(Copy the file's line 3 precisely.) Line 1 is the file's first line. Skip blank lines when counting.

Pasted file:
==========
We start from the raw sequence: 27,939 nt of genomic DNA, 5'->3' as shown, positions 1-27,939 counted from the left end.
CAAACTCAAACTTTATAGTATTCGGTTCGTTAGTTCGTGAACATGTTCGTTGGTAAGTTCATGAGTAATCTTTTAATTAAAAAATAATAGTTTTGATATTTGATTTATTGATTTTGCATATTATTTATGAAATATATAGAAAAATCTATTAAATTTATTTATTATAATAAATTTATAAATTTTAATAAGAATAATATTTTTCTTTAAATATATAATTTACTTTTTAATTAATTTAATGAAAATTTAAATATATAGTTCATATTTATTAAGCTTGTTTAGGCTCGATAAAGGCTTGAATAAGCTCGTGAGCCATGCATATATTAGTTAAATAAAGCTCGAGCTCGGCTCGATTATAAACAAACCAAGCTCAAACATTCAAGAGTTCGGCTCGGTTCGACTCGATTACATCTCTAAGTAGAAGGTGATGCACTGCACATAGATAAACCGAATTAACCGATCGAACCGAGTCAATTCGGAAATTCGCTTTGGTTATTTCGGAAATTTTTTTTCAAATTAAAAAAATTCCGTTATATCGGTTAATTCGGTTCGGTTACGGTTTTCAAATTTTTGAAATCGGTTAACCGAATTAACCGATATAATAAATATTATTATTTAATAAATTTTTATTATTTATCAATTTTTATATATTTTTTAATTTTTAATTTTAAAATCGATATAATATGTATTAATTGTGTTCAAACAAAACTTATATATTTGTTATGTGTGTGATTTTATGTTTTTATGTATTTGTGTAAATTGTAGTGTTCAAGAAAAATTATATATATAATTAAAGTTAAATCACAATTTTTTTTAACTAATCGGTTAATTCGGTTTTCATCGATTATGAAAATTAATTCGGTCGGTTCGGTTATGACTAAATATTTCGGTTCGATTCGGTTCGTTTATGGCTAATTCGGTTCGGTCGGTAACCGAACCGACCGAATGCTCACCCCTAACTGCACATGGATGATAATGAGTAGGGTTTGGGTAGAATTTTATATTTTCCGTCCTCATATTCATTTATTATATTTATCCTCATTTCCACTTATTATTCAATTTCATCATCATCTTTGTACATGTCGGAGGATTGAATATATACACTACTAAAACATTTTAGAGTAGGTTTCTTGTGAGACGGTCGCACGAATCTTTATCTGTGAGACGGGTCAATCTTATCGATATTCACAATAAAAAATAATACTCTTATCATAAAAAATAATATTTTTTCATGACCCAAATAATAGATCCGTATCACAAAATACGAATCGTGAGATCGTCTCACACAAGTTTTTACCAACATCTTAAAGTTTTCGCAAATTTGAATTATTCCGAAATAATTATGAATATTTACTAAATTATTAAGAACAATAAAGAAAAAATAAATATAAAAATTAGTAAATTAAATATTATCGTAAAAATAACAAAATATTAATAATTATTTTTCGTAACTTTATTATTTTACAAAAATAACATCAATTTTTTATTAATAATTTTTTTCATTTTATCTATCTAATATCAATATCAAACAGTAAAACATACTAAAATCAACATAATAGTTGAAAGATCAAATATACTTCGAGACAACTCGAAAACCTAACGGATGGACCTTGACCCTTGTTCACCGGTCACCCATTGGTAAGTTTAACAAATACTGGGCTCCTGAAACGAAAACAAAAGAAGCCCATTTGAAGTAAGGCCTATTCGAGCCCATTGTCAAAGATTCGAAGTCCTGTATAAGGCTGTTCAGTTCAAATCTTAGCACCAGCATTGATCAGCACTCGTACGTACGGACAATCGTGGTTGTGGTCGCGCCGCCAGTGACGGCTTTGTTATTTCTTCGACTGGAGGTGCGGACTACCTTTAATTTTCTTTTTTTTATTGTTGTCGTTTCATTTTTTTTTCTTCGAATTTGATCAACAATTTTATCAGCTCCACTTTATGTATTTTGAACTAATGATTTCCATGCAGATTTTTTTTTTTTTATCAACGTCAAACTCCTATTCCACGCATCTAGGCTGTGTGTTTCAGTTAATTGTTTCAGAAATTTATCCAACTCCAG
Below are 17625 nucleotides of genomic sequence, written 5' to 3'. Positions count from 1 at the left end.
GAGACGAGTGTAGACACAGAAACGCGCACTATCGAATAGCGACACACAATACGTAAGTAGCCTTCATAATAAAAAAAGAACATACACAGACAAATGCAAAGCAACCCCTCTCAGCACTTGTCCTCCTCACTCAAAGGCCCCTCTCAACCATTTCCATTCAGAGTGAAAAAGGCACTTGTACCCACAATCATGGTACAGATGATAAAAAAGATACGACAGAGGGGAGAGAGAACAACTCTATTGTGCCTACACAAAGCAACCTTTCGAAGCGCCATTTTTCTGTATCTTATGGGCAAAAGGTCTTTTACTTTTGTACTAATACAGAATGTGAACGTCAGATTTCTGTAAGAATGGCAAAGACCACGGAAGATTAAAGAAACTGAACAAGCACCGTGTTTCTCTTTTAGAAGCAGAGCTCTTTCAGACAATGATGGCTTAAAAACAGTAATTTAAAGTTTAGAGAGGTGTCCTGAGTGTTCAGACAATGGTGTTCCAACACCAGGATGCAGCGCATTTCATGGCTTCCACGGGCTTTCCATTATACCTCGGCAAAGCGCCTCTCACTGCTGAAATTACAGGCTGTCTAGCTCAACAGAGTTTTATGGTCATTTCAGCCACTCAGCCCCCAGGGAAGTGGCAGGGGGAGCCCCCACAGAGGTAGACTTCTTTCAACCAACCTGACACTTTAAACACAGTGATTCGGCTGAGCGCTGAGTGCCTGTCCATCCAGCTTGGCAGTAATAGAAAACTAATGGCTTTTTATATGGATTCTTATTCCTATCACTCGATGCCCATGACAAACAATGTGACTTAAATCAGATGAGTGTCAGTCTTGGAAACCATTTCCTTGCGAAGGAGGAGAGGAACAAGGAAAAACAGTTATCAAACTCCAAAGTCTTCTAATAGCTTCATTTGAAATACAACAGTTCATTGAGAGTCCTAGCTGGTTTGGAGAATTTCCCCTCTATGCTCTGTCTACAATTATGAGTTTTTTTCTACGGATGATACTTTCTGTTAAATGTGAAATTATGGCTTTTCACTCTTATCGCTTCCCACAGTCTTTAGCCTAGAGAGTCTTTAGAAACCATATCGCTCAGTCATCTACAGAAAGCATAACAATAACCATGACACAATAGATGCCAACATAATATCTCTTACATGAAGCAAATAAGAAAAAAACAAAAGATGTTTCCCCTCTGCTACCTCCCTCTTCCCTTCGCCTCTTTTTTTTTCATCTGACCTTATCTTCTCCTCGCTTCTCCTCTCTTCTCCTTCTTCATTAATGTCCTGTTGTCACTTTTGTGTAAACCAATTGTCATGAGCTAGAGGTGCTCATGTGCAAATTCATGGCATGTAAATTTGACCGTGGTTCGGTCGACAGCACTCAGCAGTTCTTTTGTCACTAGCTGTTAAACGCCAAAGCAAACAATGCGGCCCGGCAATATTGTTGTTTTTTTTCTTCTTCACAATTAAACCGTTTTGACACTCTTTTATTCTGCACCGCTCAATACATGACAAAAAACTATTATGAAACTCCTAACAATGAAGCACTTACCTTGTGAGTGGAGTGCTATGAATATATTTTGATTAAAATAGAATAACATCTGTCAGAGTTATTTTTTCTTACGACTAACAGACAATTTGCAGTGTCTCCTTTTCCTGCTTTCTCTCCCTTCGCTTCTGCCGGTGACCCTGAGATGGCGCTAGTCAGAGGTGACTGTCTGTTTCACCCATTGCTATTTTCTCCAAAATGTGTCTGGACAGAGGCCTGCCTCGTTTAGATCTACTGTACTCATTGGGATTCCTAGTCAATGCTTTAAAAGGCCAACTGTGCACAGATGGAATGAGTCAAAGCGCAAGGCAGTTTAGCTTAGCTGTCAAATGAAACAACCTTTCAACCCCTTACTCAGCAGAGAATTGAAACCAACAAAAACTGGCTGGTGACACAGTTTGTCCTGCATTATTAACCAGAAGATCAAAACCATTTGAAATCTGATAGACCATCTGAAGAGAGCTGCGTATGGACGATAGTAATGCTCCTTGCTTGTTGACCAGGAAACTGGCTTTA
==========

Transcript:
Below are 17625 nucleotides of genomic sequence, written 5' to 3'. Positions count from 1 at the left end.